Last year the Lawrence Scholars in Law program was fortunate to feature alumnus Tony Valukas in one of the better alumni talks you are likely to see.  This year, Mr. Valukas is back as our commencement speaker.   So, those of you commencing are in for a treat.  Much of the rest of this post is from the LSL blog post from last year.

This is from his  biography:

Mr. Valukas has been a partner with Jenner & Block from 1976 through the present, with the exception of his tenure as the United States Attorney for the Northern District of Illinois from 1985 through 1989.  Prior to Jenner & Block, Mr. Valukas held several positions with the U.S. Department of Justice, including Assistant United States Attorney (1970-1974), Chief of the Special Prosecutions Division (1974), and First Assistant United States Attorney (1975-1976)…  Mr. Valukas was appointed in 1991 as Special Counsel to the City of Chicago to investigate and report on the City’s health care system.  He was selected Special Inspector General to the Chicago Transit Authority to investigate vendor fraud, and counsel to the Chicago Housing Authority to investigate vendor and pension fraud.  He has also served as chairman of the Governor’s Task Force on Crime and Corrections for the State of Illinois, a 2-year effort which led to the passage of major prison reform legislation in 1993.

Mr. Valukas is also a former member of the Lawrence Board of Trustees.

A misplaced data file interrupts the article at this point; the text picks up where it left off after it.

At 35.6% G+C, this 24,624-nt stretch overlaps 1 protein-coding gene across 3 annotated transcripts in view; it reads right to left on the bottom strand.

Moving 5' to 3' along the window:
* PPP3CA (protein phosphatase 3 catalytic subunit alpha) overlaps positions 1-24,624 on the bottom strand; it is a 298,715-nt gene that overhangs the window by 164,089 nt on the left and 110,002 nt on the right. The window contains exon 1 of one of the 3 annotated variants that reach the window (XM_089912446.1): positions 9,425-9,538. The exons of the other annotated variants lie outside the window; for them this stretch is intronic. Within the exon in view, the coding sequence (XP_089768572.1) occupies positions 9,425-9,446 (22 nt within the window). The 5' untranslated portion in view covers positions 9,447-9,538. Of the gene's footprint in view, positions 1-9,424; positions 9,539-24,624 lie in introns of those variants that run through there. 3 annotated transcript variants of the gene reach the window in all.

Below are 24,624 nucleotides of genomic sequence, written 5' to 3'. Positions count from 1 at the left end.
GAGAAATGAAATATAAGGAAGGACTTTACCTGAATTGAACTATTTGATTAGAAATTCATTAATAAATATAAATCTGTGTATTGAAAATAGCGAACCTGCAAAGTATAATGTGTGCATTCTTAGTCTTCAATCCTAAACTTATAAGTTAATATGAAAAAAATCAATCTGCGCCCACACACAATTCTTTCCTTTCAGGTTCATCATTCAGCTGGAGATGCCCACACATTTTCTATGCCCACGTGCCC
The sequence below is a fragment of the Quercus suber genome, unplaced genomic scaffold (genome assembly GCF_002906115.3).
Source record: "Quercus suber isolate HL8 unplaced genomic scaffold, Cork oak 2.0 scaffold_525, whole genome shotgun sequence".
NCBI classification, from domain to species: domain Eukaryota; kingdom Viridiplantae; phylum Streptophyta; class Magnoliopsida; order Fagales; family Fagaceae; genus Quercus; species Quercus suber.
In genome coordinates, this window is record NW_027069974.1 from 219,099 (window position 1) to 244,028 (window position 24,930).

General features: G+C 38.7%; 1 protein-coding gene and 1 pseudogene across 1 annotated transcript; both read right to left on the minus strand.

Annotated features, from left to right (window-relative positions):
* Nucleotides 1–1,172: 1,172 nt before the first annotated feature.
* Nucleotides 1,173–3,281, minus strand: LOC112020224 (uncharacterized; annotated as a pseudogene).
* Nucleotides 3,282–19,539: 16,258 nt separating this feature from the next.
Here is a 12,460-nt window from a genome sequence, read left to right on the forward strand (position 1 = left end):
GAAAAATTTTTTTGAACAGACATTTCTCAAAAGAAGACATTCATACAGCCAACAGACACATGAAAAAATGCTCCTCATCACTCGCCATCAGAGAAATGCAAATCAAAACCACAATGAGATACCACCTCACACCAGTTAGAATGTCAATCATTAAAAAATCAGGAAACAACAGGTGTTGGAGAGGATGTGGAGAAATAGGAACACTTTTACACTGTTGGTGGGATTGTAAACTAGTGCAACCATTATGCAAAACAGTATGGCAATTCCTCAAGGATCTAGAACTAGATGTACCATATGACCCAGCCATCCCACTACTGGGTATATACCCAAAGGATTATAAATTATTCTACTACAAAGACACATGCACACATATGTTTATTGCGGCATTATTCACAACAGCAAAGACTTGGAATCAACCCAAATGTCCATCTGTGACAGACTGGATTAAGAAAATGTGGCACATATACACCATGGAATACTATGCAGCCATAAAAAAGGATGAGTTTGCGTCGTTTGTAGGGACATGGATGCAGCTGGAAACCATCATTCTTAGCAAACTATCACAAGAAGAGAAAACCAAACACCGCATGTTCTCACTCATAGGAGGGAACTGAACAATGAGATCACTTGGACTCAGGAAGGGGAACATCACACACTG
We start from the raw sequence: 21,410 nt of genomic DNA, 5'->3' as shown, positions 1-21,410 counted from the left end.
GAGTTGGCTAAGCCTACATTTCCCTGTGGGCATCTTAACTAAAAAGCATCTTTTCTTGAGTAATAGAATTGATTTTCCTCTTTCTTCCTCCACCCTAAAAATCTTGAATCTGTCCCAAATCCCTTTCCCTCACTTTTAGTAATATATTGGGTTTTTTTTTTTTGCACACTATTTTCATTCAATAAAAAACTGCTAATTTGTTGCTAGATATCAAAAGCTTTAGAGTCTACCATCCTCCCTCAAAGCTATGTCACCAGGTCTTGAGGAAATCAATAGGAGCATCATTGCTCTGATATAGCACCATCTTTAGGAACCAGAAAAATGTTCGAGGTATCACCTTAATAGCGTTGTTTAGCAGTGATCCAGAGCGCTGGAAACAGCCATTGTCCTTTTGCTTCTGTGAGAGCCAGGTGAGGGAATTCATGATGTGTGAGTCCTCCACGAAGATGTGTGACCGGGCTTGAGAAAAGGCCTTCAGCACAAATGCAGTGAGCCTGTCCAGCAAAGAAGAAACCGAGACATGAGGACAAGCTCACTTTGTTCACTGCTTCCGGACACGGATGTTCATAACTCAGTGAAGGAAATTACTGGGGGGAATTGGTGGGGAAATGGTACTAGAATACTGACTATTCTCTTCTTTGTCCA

That seems like quite a lot, but it certainly doesn’t end there. Indeed, Mr. Valukas was appointed by federal court to determine the causes of the collapse of Lehman Brothers, the largest bankruptcy filing in US history. According to the Wall Street Journal:

This was no small undertaking. At the New York offices, the Lehman team commandeered half of a floor previously used as storage space. The heat sporadically cut off as the work continued overnight. “A lot of the associates looked like longshoreman wearing caps and hooded sweatshirts,” said Patrick Trostle, a Jenner & Block partner who worked on the case.

By the time the investigation was over, more than 200 attorneys had worked on the case, reviewing 34 million pages of documents. Investigators also conducted roughly 250 interviews, ranging from Warren Buffett to Ben Bernanke.

The result is nine-volume, 2200-page report known as “The Valukas Report.”

That must be some dry reading, eh?  Not from a Lawrence alum!   In fact, it comes highly recommended (from the WSJ blog):

It is long, but Judge James M. Peck of the U.S. Bankruptcy Court in Manhattan said the recently released report on the causes for the Lehman Brothers Holdings bankruptcy reads like a “best seller.”

If he can turn a 2200-page bankruptcy report sound like a best seller, I am certainly looking forward to hearing what he has to say.

See you there.